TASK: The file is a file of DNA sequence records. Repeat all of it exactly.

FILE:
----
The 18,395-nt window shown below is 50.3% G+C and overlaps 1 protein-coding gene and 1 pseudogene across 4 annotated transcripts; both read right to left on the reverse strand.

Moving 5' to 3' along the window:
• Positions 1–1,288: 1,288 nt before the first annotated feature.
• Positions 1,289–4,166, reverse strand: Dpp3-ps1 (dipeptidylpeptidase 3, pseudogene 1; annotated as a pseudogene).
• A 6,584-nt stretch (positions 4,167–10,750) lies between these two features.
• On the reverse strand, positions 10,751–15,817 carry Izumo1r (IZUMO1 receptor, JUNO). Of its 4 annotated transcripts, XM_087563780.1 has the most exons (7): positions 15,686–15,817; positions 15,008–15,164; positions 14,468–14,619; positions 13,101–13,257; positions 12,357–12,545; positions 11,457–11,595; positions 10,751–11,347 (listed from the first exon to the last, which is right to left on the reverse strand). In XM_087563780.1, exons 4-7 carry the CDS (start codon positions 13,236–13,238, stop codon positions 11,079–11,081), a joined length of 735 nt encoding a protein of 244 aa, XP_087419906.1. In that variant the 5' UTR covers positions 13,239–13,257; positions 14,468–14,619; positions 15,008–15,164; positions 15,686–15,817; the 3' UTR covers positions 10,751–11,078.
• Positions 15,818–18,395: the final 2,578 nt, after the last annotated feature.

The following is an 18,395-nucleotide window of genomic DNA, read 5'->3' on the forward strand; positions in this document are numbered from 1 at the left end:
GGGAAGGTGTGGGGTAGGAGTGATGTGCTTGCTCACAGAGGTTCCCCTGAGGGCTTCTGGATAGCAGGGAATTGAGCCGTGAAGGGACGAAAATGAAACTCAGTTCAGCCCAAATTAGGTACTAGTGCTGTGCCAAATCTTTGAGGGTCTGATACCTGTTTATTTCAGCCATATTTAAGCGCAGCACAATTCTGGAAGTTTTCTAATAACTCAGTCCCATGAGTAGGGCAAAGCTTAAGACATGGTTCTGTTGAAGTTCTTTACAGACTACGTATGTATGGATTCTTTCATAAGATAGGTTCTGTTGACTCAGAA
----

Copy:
The 18,395-nt window shown below is 50.3% G+C and overlaps 1 protein-coding gene and 1 pseudogene across 4 annotated transcripts; both read right to left on the reverse strand.

Moving 5' to 3' along the window:
• Positions 1–1,288: 1,288 nt before the first annotated feature.
• Positions 1,289–4,166, reverse strand: Dpp3-ps1 (dipeptidylpeptidase 3, pseudogene 1; annotated as a pseudogene).
• A 6,584-nt stretch (positions 4,167–10,750) lies between these two features.
• On the reverse strand, positions 10,751–15,817 carry Izumo1r (IZUMO1 receptor, JUNO). Of its 4 annotated transcripts, XM_087563780.1 has the most exons (7): positions 15,686–15,817; positions 15,008–15,164; positions 14,468–14,619; positions 13,101–13,257; positions 12,357–12,545; positions 11,457–11,595; positions 10,751–11,347 (listed from the first exon to the last, which is right to left on the reverse strand). In XM_087563780.1, exons 4-7 carry the CDS (start codon positions 13,236–13,238, stop codon positions 11,079–11,081), a joined length of 735 nt encoding a protein of 244 aa, XP_087419906.1. In that variant the 5' UTR covers positions 13,239–13,257; positions 14,468–14,619; positions 15,008–15,164; positions 15,686–15,817; the 3' UTR covers positions 10,751–11,078.
• Positions 15,818–18,395: the final 2,578 nt, after the last annotated feature.

The following is an 18,395-nucleotide window of genomic DNA, read 5'->3' on the forward strand; positions in this document are numbered from 1 at the left end:
GGGAAGGTGTGGGGTAGGAGTGATGTGCTTGCTCACAGAGGTTCCCCTGAGGGCTTCTGGATAGCAGGGAATTGAGCCGTGAAGGGACGAAAATGAAACTCAGTTCAGCCCAAATTAGGTACTAGTGCTGTGCCAAATCTTTGAGGGTCTGATACCTGTTTATTTCAGCCATATTTAAGCGCAGCACAATTCTGGAAGTTTTCTAATAACTCAGTCCCATGAGTAGGGCAAAGCTTAAGACATGGTTCTGTTGAAGTTCTTTACAGACTACGTATGTATGGATTCTTTCATAAGATAGGTTCTGTTGACTCAGAA